Arguments for Extended Exercise Windows
Argument 1: The traditional three-month exercise window disadvantages less wealthy employees
As discussed above, exercising options can cost a significant amount of money. If an employee departs before a liquidity event, whether that employee is able to retain the potential benefit of their equity will very likely depend on whether that employee has sufficient funds to cover this exercise cost. This of course disadvantages cash-strapped employees (who, it bears mentioning, may be cash-strapped because they accepted a lower salary in exchange for the prospective value of their stock options). Even if an employee does have the cash to cover the cost of exercise, recall that an option exercise is an investment, meaning there is no guarantee that an exercised option ever produces a return for the employee. For many employees, the prospect of exercising options outside of a liquidity event is simply a non-starter. Such employees should be permitted, the argument follows, to exercise their options within a period of time that feasibly allows them to do so.
Options vested are options earned
The argument is often made that options are a retention tool and thus employees who want to retain the value of their options should be encouraged to continue their employment, which is undermined by extending exercise windows. A counterargument is that vested options reflect the work employees have performed and the value they have generated for a company. Vesting adequately serves to retain employees while ensuring they don’t prematurely depart the company with undue compensation. With that in mind, once an employee’s options have vested, the right to exercise those options has been earned and should not be lost due to the employee’s inability to afford the cost of exercise. A compromise between these two schools of thought, which encourages retention while acknowledging the inequity of traditional exercise windows, is to extend exercise windows on a tiered basis, with extensions commensurate to an employee’s tenure with the company.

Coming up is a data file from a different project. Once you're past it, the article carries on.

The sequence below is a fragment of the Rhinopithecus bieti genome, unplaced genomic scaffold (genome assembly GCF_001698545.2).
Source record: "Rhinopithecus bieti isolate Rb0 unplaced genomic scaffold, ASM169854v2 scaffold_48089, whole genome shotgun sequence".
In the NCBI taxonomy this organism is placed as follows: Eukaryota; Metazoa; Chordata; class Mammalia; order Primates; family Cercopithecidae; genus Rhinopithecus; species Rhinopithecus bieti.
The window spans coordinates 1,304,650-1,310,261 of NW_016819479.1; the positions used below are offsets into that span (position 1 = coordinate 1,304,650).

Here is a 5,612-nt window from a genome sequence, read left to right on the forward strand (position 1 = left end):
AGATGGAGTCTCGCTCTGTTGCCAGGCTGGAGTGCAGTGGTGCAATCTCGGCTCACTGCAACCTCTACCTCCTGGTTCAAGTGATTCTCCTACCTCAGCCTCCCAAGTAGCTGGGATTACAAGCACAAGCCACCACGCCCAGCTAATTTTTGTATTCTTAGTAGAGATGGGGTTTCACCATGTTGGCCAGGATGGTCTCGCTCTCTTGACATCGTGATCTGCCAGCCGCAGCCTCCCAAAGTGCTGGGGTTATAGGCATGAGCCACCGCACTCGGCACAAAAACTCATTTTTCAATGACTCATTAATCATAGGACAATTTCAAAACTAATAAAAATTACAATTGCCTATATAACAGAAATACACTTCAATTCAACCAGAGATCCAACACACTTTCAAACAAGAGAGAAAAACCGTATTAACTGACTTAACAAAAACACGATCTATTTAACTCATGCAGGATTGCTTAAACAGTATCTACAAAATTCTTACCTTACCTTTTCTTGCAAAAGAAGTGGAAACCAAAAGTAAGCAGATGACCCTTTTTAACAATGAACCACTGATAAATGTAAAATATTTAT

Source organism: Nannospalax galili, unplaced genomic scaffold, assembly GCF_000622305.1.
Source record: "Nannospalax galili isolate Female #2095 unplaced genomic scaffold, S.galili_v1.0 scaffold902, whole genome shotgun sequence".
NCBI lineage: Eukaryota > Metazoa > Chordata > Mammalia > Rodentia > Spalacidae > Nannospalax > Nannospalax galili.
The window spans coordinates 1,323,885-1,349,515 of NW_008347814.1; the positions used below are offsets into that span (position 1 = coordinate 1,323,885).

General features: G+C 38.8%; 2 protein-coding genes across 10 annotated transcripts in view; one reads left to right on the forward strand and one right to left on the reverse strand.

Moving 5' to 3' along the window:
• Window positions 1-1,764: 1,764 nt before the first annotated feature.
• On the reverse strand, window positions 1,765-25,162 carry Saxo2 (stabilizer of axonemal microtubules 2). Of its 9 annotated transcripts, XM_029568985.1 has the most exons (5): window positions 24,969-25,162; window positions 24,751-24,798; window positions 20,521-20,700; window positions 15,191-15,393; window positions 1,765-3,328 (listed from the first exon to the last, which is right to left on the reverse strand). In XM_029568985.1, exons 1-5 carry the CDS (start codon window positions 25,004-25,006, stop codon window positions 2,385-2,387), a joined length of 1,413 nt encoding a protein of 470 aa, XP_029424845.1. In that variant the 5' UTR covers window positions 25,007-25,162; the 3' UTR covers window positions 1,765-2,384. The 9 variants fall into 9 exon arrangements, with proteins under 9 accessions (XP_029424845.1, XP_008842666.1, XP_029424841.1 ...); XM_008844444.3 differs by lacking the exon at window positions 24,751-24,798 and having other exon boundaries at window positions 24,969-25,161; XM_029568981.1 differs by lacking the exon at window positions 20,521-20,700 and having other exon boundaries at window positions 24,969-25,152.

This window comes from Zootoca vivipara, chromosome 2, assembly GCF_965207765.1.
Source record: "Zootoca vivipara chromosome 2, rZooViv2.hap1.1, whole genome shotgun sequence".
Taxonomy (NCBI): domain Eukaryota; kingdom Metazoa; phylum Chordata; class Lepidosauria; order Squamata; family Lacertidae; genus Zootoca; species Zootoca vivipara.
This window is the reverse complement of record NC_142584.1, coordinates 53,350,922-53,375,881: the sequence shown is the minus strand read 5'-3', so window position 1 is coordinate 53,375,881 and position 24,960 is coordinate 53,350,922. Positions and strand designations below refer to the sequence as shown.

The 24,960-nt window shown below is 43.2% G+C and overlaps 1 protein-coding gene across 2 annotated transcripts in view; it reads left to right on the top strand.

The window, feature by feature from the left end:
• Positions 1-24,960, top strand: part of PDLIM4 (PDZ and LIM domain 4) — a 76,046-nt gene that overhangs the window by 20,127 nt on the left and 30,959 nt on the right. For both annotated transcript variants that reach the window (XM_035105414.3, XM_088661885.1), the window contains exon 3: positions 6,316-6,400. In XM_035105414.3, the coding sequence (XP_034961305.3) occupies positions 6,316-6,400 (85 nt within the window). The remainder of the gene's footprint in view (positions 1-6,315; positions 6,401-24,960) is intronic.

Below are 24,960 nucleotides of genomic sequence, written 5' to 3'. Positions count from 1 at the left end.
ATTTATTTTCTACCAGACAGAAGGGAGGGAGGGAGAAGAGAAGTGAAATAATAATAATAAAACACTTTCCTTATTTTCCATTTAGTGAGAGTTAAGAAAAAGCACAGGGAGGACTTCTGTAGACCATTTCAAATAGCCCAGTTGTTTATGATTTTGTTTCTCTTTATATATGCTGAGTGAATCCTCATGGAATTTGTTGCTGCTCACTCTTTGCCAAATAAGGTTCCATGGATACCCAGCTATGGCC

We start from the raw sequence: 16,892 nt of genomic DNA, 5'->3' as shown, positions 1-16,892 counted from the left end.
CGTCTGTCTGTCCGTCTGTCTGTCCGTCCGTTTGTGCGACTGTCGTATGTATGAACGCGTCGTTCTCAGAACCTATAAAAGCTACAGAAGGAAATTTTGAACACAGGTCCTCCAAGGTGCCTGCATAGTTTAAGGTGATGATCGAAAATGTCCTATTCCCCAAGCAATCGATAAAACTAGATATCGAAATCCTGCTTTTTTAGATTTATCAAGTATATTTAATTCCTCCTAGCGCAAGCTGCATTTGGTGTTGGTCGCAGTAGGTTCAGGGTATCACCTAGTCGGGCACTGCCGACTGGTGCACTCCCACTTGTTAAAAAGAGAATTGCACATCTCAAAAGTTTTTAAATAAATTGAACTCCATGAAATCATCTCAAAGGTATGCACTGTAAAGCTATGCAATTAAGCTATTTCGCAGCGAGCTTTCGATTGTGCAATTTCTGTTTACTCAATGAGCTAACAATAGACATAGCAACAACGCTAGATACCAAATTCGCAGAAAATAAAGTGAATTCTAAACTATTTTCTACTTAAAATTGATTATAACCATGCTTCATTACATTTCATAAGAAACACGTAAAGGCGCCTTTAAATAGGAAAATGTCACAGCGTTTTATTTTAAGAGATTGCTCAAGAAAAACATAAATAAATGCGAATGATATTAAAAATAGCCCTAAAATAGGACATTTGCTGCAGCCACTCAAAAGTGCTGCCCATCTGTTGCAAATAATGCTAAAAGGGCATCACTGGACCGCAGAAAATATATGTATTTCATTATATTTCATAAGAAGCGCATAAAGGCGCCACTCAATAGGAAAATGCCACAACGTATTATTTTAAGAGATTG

Argument 2: Extended windows can be a recruiting tool
A second argument in favor of extended exercise windows presupposes that the prior arguments are persuasive. For employers that see a lack of fairness in traditional three-month exercise windows, extended exercise windows may resonate as a progressive, employee-friendly policy, which can serve to signal company values, enhance culture and distinguish a company from its competitors. Longer post-termination exercise windows have been increasing in popularity, but are certainly not yet industry standard. Thus, extended windows may be a recruiting tool for companies seeking to demonstrate their employee-minded priorities.
Arguments Against Extended Exercise Windows
Argument 1: Crowded cap tables and administrative complexity
When employees are unable to exercise their options within the standard three-month window, they are forced to forfeit them, which means the shares subject to those options are removed from the cap table and returned to the pool. Without this “attrition,” natural to a stock pool with standard exercise windows, cap tables can become more crowded and complex, requiring that companies (or their lawyers) track additional exercise windows, for longer durations, which can lead to higher legal costs.